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The Global Prevalence of Violence against Children: A Disturbing Systematic Review :

February 1, 2016

We have published prior articles noting the adverse childhood experience of being exposed to some form or physical violence in childhood and poorer outcomes associated with overall health and wellbeing as an adult

We have published prior articles noting the adverse childhood experience of being exposed to some form or physical violence in childhood and poorer outcomes associated with overall health and wellbeing as an adult. Most of these studies have been based in the United States—but the problem of childhood violence is much more global and extends to countries all over the world.

To demonstrate this important point, Hills et al. (10.1542/peds.2015-4079) report on a systematic review of population-based surveys of the prevalence of prior or past-year violence against children to generate minimum regional and global estimates of the prevalence of this problem. The authors identified 38 reports covering 96 countries, and sadly their results identity a minimum of 50% or more of children in Asia, Africa and Northern Africa who experienced such violence—and that translates into 1 billion children ages 2 to 17 being victims of childhood violence.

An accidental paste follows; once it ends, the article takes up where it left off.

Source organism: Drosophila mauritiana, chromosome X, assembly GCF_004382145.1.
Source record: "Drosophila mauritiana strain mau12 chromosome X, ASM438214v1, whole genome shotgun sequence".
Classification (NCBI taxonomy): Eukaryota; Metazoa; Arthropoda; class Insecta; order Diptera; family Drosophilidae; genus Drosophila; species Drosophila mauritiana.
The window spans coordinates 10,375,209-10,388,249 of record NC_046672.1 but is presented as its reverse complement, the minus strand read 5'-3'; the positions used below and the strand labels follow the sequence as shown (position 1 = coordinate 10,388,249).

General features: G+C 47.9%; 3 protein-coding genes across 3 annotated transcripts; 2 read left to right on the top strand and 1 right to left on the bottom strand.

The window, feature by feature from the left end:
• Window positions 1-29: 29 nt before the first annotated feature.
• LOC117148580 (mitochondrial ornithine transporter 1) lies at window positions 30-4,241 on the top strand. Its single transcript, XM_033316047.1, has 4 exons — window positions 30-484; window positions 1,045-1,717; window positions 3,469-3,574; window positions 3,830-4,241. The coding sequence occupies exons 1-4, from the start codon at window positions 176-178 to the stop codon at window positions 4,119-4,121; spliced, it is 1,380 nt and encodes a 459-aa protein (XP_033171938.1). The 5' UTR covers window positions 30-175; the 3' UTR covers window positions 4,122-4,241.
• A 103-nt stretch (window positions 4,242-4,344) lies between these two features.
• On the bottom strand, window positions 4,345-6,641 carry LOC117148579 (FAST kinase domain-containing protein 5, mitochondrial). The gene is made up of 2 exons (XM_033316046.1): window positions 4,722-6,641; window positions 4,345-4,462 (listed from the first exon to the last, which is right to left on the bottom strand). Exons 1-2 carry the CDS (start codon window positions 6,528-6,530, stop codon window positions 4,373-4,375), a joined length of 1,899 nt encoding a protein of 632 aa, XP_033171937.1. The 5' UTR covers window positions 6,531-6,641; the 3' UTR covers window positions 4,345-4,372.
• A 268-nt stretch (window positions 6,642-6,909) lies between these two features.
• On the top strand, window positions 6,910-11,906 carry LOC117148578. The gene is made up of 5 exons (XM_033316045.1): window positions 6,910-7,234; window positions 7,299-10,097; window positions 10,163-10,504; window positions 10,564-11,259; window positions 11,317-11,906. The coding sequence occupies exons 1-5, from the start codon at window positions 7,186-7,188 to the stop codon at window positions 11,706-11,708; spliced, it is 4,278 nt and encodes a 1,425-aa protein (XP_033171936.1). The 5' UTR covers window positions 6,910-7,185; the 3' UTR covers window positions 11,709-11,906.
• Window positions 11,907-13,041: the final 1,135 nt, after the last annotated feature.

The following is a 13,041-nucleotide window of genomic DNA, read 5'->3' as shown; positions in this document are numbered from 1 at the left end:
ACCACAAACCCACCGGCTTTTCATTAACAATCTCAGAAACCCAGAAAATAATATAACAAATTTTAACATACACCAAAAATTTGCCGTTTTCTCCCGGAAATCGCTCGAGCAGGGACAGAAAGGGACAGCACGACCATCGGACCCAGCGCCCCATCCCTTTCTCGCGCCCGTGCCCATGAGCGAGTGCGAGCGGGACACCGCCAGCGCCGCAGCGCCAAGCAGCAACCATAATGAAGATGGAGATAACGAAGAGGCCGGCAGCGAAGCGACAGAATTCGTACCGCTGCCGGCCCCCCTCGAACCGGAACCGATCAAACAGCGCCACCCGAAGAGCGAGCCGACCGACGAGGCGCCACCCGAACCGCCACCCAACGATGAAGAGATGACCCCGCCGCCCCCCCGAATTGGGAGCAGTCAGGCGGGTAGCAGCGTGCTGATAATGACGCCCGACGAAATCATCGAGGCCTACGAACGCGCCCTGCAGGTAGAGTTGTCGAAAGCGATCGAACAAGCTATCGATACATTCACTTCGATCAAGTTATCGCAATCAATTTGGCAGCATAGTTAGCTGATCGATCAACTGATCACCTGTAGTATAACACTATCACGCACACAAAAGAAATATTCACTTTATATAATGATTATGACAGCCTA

This is a startling and concerning finding and a key piece of evidence-based data that will hopefully lead to this problem of physical violence against children becoming a major prevention priority of the United Nations Sustainable Development Agenda goals, announced this past fall that are targeted to be achieved by 2030. It is our duty as pediatricians, if not citizens of the world, to stop the violence to children not just locally but wherever it is occurring—and this paper will hopefully enable us to collaborate with more agencies, governments, and individuals to make this goal achievable within the next decade and a half, if not sooner.
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